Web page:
I saw

if($output !== false){

It's an exclamation mark with two equals signs.

It almost works like not equal. Does it has any extra significance?


They are the strict equality operators ( ===, !==) , the two operands must have the same type and value in order the result to be true.

For example:

var_dump(0 == "0"); //  true
var_dump("1" == "01"); //  true
var_dump("1" == true); //  true

var_dump(0 === "0"); //  false
var_dump("1" === "01"); //  false
var_dump("1" === true); //  false

More information:


PHP’s === Operator enables you to compare or test variables for both equality and type.

So !== is (not ===)


!== checks the type of the variable as well as the value. So for example,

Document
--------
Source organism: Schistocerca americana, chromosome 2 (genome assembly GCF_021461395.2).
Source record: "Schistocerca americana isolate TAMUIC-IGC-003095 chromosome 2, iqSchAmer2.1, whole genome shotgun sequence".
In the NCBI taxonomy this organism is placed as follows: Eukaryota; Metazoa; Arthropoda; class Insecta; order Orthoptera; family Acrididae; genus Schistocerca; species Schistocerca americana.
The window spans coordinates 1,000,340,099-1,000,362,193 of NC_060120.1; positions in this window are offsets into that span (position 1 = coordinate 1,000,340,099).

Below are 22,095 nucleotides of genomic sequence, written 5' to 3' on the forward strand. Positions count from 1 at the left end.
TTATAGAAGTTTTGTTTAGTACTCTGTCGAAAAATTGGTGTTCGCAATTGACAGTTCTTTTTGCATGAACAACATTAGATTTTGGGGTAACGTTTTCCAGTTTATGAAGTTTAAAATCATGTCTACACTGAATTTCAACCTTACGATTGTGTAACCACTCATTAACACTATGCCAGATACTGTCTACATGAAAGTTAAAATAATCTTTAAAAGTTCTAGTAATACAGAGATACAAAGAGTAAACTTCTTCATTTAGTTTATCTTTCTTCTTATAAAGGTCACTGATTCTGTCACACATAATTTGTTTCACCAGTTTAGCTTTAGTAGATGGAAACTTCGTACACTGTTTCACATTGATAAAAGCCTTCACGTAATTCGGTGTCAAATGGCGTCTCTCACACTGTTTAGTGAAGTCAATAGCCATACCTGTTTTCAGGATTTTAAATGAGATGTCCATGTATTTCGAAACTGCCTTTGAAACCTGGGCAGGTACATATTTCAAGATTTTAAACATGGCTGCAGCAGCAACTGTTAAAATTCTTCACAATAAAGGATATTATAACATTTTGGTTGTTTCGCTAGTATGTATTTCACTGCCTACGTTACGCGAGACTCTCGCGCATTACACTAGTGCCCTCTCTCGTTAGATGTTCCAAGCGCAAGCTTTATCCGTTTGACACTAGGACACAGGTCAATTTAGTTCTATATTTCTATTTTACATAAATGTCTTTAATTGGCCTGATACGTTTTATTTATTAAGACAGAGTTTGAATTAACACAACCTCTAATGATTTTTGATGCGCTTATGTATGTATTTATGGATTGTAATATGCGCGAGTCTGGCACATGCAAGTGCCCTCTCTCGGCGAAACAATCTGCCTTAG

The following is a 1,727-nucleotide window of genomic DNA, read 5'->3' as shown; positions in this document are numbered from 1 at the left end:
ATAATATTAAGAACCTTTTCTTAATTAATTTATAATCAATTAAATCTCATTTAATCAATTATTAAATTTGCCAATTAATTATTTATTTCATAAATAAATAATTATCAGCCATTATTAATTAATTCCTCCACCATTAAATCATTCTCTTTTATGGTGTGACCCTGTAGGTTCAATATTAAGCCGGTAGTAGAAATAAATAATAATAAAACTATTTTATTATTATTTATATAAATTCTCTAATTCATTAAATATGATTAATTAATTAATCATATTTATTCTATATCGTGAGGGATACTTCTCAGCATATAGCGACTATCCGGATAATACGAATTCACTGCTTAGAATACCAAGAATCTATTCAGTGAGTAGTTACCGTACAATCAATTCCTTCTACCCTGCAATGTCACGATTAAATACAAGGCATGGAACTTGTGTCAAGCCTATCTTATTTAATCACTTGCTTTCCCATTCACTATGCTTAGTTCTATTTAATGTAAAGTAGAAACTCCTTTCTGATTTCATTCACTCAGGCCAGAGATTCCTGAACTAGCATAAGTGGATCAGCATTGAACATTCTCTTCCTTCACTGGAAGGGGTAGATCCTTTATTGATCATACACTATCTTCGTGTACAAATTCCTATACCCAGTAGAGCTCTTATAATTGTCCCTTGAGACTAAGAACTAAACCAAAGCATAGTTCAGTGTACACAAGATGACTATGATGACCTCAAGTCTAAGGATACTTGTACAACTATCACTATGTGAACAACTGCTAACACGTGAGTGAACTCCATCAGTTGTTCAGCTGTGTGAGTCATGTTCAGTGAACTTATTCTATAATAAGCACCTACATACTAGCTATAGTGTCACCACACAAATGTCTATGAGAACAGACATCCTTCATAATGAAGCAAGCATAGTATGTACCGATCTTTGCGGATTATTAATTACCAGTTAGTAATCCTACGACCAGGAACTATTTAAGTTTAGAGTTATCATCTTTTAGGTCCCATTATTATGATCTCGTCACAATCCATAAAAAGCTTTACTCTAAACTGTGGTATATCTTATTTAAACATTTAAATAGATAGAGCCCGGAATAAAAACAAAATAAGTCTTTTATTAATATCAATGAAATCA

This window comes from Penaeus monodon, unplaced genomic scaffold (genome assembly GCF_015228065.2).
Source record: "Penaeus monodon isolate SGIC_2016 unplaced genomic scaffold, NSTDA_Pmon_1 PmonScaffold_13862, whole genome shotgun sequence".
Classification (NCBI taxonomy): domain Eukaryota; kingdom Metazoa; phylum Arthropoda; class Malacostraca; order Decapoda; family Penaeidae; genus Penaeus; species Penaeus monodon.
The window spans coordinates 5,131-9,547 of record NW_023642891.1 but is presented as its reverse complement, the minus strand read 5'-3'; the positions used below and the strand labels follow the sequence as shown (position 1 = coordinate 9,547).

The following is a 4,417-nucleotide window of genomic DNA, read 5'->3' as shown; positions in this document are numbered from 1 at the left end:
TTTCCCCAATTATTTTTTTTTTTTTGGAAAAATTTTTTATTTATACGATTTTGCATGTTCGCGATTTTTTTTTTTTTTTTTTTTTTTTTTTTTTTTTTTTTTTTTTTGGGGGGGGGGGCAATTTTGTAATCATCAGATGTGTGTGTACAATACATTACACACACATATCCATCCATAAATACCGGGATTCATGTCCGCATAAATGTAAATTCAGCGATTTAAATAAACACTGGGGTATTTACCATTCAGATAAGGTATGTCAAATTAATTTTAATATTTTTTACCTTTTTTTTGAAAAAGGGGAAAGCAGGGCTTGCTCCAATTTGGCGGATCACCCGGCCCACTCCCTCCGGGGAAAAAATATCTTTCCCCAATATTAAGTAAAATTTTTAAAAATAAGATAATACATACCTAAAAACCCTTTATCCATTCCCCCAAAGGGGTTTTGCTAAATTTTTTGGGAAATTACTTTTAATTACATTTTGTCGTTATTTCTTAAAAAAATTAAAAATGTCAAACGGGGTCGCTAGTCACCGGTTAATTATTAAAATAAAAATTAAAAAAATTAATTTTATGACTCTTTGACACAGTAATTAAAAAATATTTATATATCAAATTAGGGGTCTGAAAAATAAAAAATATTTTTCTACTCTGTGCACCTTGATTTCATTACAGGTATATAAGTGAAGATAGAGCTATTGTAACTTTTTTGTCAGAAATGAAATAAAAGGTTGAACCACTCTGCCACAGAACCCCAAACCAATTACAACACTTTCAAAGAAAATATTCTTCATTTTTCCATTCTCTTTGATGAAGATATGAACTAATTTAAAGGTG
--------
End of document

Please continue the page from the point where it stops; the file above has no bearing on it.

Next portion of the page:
$a = 1;
$b = '1';
if ($a != $b) echo 'hello';
if ($a !== $b) echo 'world';

will output just 'world', as $a is an integer and $b is a string.

You should check out the manual page on PHP operators, it's got some good explanations.


See this question: How do the equality (==) and identity (===) comparison operators differ?.

'!==' is the strict version of not equal. I.e. it will also check type.


yes, it also checks that the two values are the same type. If $output is 0, then !== will return false, because they are not both numbers or booleans.

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